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Alnylam Files CTA to Initiate a Phase I Study for ALN-AT3

Published: Friday, November 01, 2013
Last Updated: Friday, November 01, 2013
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Company expects to initiate phase I study in early 2014 with interim data from hemophilia subjects by year-end 2014.

Alnylam Pharmaceuticals, Inc. has announced that it has filed a Clinical Trial Application (CTA) with the U.K. Medicines and Healthcare products Regulatory Agency (MHRA) to initiate a Phase I clinical trial with ALN-AT3, a subcutaneously administered RNAi therapeutic targeting antithrombin (AT) for the treatment of hemophilia, including people with “inhibitors.”

Hemophilia is a hereditary disorder caused by genetic deficiencies in various blood clotting factors, resulting in recurrent bleeds into joints, muscles, and other major internal organs.

By knocking down AT, ALN-AT3 administration is expected to increase thrombin generation and reduce disease burden, including annualized bleeding rate, severity of bleeding, and requirement for replacement factor or bypass agent, and to potentially improve quality of life.

ALN-AT3 is a key program in the company’s “Alnylam 5x15” product development and commercialization strategy, in which the company aims to advance five RNAi therapeutic programs toward genetically validated disease targets into clinical development, including programs in advanced stages, by the end of 2015.

“Hemophilia is characterized by a genetic deficiency in clotting factors that ultimately leads to inadequate thrombin generation and a bleeding disorder. ALN-AT3 aims to correct the hemostatic imbalance in hemophilia by knocking down AT - an endogenous anticoagulant – thus increasing thrombin generation and improving hemostasis, and reducing disease burden. This innovative approach is strongly supported by clinical cases in people with hemophilia who have co-inherited prothrombotic traits, including AT deficiency, and are characterized by a milder bleeding phenotype,” said Akshay Vaishnaw, M.D., Ph.D., Executive Vice President and Chief Medical Officer at Alnylam.

Vaishnaw continued, “This CTA for ALN-AT3 marks our second for an RNAi therapeutic that utilizes our proprietary GalNAc conjugate delivery platform, which we have now shown to be clinically validated. Our pre-clinical data with ALN-AT3 have demonstrated normalization of thrombin generation and improvement of hemostasis in hemophilia models. We have also demonstrated that ALN-AT3 has a wide therapeutic index in the context of hemophilia. We very much look forward to the continued advancement of ALN-AT3, including the start of our Phase I clinical trial in early 2014 with data from hemophilia subjects expected by the end of that year.”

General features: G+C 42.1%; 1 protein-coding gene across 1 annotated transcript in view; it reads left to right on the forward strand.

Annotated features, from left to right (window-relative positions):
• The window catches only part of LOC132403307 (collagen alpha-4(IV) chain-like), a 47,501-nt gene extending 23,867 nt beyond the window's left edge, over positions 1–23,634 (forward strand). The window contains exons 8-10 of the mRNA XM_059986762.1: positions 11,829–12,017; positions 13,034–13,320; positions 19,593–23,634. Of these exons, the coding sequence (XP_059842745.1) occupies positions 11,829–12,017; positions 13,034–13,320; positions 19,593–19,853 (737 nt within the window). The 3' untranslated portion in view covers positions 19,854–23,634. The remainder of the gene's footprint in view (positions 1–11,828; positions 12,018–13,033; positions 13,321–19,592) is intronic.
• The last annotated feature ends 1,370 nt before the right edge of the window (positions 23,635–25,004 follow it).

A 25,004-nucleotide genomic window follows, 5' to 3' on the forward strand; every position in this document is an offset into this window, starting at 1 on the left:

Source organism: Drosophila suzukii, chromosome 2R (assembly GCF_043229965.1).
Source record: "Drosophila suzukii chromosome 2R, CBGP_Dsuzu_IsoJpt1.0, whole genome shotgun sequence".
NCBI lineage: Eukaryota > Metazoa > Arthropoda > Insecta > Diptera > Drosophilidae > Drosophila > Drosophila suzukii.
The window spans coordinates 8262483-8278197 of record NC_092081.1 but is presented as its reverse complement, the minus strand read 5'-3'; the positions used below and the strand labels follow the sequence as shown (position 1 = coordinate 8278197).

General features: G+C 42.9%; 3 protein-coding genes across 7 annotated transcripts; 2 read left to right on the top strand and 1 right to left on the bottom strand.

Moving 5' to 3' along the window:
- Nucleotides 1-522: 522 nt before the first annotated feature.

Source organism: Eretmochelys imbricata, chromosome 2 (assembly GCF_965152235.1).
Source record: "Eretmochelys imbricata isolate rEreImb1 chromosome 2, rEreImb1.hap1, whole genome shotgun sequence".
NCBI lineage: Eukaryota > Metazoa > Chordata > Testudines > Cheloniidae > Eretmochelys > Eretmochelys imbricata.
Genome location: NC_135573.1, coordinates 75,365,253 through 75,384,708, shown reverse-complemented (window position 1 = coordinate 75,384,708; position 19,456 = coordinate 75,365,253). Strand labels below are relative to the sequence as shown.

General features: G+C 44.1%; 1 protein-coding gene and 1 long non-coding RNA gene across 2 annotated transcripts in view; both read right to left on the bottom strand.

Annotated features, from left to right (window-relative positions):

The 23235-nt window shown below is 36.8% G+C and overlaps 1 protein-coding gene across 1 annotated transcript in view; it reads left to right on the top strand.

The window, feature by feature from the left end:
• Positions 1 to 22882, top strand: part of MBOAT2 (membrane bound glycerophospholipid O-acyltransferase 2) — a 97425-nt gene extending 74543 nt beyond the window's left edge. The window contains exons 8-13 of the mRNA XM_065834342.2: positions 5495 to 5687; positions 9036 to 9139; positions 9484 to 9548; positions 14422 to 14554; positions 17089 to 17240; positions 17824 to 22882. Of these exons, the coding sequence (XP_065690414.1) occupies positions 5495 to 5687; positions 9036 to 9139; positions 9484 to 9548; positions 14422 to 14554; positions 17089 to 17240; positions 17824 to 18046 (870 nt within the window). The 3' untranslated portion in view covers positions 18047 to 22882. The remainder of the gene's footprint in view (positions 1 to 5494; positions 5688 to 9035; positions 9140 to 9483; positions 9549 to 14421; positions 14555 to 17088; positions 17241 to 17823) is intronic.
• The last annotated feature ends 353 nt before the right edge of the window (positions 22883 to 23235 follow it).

ALN-AT3 is a subcutaneously administered RNAi therapeutic that comprises an siRNA conjugated to a triantennary N-acetylgalactosamine (GalNAc) ligand. GalNAc-siRNA conjugates are a proprietary, clinically validated delivery platform and are designed to achieve targeted delivery of RNAi therapeutics to hepatocytes through uptake by the asialoglycoprotein receptor.

Pre-clinical studies have shown that subcutaneous administration of ALN-AT3 can normalize thrombin generation and improve hemostasis in hemophilia mice and fully correct thrombin generation in a non-human primate (NHP) hemophilia “inhibitor” model.

A single subcutaneous dose of ALN-AT3 that resulted in plasma AT reduction of approximately 90% led to normalization of thrombin generation and improvement in hemostasis in hemophilia mice. In wild type NHPs, repeat dosing with ALN-AT3 resulted in potent, titratable, and reversible silencing of plasma AT.

Weekly subcutaneous doses of 0.50 mg/kg resulted in 90% AT knockdown, while an ED50 knockdown was achieved at a dose as low as 0.125 mg/kg. Furthermore, in an NHP “inhibitor” model, in which a hemophilia A (HA) phenotype was induced via administration of a polyclonal anti-factor VIII antibody, ALN-AT3-treated animals showed the expected level of AT knockdown but also showed a statistically significant (p<0.01) dose-dependent increase in thrombin generation, fully restoring this hemostatic parameter back to normal levels. We believe these results demonstrate that ALN-AT3 can normalize thrombin generation in the absence of functional levels of factor VIII and/or in the presence of anti-factor VIII antibodies in a large animal model, providing key proof of concept for the program. In addition, single doses of ALN-AT3 as high as 500 mg/kg - over 100-fold greater than doses that result in essentially complete ablation of AT - were well tolerated in HA mice: 100% of animals survived, and there were no toxicologically significant findings in clinical or pathology exams.

As per the filed CTA, the Phase I trial of ALN-AT3 will be conducted in the U.K. as a single- and multi-dose, dose-escalation study consisting of two parts. The first part will be a randomized, single-blind, placebo-controlled, single-dose, dose-escalation study, enrolling up to 24 healthy volunteer subjects.

The primary objective of the first part of the study is to evaluate the safety and tolerability of a single dose of subcutaneously administered ALN-AT3. Secondary objectives include assessment of clinical activity as determined by knockdown of circulating AT levels.

The second part of the study will be an open-label, multi-dose, dose-escalation study enrolling up to 18 people with moderate to severe hemophilia A or B. The primary objective of this part of the study is to evaluate the safety and tolerability of multiple doses of subcutaneously administered ALN-AT3 in hemophilia subjects.

Secondary objectives include assessment of clinical activity as determined by knockdown of circulating AT levels and increase in ex vivo thrombin generation.

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